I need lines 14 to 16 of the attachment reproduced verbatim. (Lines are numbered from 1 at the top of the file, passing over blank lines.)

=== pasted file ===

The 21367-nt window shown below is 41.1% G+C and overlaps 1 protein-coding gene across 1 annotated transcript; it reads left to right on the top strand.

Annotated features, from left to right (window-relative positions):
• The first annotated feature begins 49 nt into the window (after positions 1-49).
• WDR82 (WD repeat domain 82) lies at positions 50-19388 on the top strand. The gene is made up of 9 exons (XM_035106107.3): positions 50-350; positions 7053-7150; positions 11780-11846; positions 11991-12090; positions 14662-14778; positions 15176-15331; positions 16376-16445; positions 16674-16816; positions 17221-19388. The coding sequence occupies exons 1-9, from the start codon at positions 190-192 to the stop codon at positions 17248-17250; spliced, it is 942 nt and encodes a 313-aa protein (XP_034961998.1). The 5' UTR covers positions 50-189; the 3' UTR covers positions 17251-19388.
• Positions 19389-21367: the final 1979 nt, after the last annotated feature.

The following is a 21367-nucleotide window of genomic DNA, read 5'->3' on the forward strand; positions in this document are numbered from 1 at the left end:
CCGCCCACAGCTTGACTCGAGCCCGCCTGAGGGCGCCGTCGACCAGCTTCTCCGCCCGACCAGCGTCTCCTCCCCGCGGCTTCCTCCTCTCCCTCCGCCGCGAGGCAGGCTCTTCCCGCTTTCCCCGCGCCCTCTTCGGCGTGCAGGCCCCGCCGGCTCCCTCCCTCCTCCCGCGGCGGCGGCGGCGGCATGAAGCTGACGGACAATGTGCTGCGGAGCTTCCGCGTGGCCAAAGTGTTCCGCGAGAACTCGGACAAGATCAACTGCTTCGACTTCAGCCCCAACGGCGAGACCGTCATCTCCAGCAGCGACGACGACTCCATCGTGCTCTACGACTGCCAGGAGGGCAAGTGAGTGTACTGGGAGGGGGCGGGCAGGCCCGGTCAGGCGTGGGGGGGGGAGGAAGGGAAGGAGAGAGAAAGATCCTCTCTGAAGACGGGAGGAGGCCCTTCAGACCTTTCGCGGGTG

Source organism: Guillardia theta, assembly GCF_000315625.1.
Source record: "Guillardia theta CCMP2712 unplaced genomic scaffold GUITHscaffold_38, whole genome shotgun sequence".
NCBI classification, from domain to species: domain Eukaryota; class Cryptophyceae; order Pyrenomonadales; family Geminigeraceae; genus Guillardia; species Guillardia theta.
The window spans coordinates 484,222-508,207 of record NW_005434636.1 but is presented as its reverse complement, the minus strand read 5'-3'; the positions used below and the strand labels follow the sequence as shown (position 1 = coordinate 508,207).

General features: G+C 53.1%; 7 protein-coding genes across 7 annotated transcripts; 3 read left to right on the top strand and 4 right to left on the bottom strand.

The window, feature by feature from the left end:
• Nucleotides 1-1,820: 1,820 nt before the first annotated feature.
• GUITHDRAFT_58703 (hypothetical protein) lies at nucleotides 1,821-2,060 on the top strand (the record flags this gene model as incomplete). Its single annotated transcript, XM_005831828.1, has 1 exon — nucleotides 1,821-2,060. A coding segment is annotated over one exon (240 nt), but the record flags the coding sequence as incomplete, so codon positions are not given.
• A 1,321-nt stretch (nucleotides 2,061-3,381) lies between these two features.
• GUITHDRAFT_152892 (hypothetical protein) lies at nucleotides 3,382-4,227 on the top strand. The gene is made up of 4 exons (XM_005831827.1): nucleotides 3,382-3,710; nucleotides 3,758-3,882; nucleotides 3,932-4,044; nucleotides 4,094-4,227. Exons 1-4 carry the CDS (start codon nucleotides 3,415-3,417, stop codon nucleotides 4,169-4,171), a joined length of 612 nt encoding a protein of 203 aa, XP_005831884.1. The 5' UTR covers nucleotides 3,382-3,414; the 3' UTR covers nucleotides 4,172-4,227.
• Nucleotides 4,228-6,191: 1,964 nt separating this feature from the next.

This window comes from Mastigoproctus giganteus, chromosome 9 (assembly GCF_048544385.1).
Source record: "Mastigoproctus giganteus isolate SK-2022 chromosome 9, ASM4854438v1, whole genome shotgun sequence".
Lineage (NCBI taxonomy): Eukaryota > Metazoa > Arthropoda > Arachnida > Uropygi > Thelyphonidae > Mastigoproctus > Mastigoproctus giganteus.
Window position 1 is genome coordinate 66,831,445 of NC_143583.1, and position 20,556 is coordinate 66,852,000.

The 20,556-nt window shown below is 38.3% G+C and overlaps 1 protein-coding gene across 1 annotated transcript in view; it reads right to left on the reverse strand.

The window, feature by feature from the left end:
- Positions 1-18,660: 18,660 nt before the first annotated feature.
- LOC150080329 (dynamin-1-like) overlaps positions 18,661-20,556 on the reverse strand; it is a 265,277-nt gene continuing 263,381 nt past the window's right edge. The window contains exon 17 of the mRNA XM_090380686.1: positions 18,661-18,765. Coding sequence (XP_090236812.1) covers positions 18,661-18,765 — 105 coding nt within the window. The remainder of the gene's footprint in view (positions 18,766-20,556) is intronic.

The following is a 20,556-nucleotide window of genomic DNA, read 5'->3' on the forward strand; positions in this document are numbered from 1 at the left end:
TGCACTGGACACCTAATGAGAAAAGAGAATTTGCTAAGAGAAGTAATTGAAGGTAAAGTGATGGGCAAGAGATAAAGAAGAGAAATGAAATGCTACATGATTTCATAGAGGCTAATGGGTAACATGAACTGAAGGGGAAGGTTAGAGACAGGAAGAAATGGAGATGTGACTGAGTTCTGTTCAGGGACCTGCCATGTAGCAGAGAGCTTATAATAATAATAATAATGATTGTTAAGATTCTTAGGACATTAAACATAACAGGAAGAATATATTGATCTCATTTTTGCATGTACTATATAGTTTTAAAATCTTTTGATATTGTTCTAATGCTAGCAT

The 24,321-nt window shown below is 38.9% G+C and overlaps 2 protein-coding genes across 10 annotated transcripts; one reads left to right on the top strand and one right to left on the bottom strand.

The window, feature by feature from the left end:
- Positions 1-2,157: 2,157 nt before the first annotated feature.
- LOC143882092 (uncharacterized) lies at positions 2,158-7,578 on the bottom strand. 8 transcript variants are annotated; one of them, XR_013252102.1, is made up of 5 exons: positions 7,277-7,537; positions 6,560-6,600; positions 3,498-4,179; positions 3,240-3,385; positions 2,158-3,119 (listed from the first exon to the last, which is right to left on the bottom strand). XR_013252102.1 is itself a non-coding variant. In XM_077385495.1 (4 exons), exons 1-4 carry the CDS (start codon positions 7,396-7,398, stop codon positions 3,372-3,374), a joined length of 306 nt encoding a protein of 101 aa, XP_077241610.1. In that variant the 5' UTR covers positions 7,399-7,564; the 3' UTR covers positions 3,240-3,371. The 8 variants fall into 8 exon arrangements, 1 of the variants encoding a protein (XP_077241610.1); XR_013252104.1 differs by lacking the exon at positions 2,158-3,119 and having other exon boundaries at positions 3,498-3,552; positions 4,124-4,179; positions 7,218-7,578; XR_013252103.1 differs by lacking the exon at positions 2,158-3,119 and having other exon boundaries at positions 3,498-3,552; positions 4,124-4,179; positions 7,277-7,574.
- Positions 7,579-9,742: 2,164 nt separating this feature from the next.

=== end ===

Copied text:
• Nucleotides 1-1,820: 1,820 nt before the first annotated feature.
• GUITHDRAFT_58703 (hypothetical protein) lies at nucleotides 1,821-2,060 on the top strand (the record flags this gene model as incomplete). Its single annotated transcript, XM_005831828.1, has 1 exon — nucleotides 1,821-2,060. A coding segment is annotated over one exon (240 nt), but the record flags the coding sequence as incomplete, so codon positions are not given.
• A 1,321-nt stretch (nucleotides 2,061-3,381) lies between these two features.